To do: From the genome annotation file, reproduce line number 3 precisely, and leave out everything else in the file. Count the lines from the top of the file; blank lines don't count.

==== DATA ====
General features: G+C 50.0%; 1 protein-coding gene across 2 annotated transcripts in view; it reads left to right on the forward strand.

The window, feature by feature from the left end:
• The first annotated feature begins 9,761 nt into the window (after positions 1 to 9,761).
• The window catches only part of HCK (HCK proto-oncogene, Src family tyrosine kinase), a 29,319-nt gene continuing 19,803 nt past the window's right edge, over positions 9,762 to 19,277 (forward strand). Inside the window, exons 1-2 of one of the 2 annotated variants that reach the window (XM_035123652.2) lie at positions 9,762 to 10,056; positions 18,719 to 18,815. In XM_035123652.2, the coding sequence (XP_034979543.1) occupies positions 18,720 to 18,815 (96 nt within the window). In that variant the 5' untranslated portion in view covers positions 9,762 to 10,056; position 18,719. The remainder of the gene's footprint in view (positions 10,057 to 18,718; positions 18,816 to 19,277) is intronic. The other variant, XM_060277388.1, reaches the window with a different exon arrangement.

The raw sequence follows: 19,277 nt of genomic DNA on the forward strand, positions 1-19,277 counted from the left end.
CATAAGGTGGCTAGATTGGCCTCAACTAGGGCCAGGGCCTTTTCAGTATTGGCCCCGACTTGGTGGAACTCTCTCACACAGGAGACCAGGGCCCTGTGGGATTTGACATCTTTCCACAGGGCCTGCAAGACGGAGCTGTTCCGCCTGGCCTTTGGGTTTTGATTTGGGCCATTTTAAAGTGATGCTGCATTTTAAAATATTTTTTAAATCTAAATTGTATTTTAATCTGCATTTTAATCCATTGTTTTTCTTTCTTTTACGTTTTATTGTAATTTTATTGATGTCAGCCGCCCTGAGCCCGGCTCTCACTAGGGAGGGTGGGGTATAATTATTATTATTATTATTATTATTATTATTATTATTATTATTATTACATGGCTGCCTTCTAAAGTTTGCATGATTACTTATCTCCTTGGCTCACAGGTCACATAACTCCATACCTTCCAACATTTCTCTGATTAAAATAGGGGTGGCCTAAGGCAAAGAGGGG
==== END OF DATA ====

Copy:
• The first annotated feature begins 9,761 nt into the window (after positions 1 to 9,761).